The Importance of Walks #illumedati

Hey everyone, it’s Whatever Wednesdays again. Today is going to be a short post about “The Importance of Walks”.

Photo by Tom Swinnen from Pexels

The Importance of Walks?


I don’t technically mean like “taking a walk” around the park or your neighborhood. What I mean refers to baseball originally, but can be expanded upon to include more of life in general.

I know it doesn’t make sense right now, but give me a few minutes. So yesterday the Dodgers played the Blue Jays. If you don’t know, I’m a Dodgers fan and they’ve been pretty strong this year. Unfortunately, for the Blue Jays, they aren’t a very strong team this year. However, their new rookies Vladimir Guerrero, Jr. and Bo Bichette, are doing pretty well. They are the sons of two prior major league baseball players, Vladimir Guerrero and Dante Bichette. I think the Blue Jays will be a pretty good team next year.

As was expected, the Dodgers won the game by a pretty wide margin of 16-3. They, as a team, hit 5 home runs. Clayton Kershaw didn’t have his best stuff, but pitched 6 innings and gave up 3 runs. The bullpen didn’t give up any runs. This is all well and good. However, today we aren’t talking about the importance of home runs or pitching.

Today I want to concentrate on walks, which I find to be incredibly underrated by people in general. Unfortunately, walks aren’t very exciting. The pitcher throws 4 balls and the batter gets to walk to first base. It doesn’t change their batting average or slugging percentage. It only affect their on-base percentage (OBP) and their on base + slugging (OPS).

Wait, people talk about OPS all the time.

Yes, they do.

It’s probably an overused metric to be honest. However, it’s the best way to roll two different characteristics of a player into one. How is their power (slugging) and plate discipline (obp). In general, a 1.000 OPS is pretty darn good so it’s a useful metric. That said, I still think OBP is very important by itself. However, these new metrics make “number of walks” decrease in importance. In fact, the better metric is probably walk percentage (BB%).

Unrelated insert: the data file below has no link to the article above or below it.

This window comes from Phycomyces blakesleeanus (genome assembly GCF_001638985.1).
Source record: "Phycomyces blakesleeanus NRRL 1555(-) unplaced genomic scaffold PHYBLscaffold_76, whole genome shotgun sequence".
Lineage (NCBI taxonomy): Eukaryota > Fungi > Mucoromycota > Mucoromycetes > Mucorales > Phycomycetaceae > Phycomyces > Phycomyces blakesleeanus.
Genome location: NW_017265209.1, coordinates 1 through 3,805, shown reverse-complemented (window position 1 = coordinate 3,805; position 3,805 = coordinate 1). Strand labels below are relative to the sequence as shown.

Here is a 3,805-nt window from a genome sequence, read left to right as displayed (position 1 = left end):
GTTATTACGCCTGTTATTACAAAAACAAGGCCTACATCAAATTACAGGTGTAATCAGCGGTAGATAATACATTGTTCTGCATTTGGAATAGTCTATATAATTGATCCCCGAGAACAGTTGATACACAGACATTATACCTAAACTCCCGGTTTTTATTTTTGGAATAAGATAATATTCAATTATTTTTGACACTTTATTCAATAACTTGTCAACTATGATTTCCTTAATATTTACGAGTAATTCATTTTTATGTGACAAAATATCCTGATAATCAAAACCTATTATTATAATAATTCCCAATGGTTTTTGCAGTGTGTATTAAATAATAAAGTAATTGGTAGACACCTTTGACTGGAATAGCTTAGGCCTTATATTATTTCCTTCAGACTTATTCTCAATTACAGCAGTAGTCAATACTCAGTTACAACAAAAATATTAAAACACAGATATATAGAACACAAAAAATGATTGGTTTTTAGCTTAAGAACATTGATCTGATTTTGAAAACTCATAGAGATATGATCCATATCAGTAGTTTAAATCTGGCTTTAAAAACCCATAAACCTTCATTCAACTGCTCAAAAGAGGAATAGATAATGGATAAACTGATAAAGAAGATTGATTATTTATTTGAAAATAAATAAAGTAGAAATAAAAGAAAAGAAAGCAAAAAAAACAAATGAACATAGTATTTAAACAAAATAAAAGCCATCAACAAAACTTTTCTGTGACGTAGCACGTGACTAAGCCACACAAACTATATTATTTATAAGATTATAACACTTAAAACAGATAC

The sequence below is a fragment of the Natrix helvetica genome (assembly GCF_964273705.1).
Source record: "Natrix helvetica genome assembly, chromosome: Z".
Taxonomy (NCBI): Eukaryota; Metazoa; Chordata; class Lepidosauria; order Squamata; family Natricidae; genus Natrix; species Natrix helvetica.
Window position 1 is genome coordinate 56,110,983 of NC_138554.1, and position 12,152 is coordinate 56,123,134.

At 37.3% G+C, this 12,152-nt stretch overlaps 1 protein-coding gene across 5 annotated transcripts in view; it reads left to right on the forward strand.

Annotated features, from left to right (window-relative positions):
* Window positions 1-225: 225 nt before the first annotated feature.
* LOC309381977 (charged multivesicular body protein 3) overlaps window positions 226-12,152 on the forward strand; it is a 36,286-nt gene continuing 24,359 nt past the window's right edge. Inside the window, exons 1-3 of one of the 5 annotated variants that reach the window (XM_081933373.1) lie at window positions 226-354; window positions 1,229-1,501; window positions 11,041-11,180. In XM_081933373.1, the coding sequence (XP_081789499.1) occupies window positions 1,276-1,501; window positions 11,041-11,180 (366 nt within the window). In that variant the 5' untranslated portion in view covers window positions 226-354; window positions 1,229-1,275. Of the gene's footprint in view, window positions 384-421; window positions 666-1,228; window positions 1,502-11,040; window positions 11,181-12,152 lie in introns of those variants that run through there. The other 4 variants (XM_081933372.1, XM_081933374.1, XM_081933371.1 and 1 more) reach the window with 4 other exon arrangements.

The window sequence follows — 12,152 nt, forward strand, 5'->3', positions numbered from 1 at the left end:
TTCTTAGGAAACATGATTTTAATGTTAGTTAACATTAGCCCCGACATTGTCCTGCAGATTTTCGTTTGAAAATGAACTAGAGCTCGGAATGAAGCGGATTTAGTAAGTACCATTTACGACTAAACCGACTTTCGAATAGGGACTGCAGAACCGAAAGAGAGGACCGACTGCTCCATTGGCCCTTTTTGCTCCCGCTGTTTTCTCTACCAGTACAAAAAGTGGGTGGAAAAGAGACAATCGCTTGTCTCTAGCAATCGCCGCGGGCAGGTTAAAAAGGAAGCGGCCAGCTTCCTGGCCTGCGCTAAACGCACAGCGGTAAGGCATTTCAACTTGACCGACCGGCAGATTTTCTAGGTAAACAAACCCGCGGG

Anyways, yesterday Max Muncy hit a home run, which he often does. I believe that was his 32nd of this season. I think there is a high likelihood he beats last season’s 35 and maybe he even hits 40 this season, which would be awesome.

However, I want to call to attention something else that happened yesterday. Max Muncy came to the plate 4 times and hit 1 home run.

The other three times? He walked.

A walk by itself isn’t important. However, on 2 of those walks he came in to score. That was good for 3 Runs.

In a game like yesterday where they won 16-3, things like that don’t matter. However, in the post-season in October, and in the World Series, things like that matter. In a closer game, those walks are worth a lot more and could be the difference between a win and a loss.

I see…

I just wanted to reiterate the importance of walks. However, it’s not just baseball, it has importance in daily life. Sometimes you aren’t going to be able to hit a home run, sometimes you’ll have to settle for a walk. For some, that may feel like a let down, like you didn’t do anything…

However, I ‘m here to remind you: Any progress is still progress.

There are much better ways of saying this of course. I think the most popular one is this quote:

“A journey of a thousand miles begins with a single step.”

I need to remind myself sometimes that progress isn’t always a home run… sometimes it’s just a walk. However, progress is still progress, and with enough walks you can get eventually a run.

Just ask the Dodgers, who got 5 walks in a walk off win the other day.


Sometimes you may feel like your progress has stalled in whatever.

However, sometimes progress isn’t a home run, maybe it’s “just a walk”.

Home runs are fun… but walks can win games just the same.

Don’t underestimate the importance of any step forward.

Whatever Wednesdays Sensei


Agree? Disagree? Questions, Comments and Suggestions are welcome.

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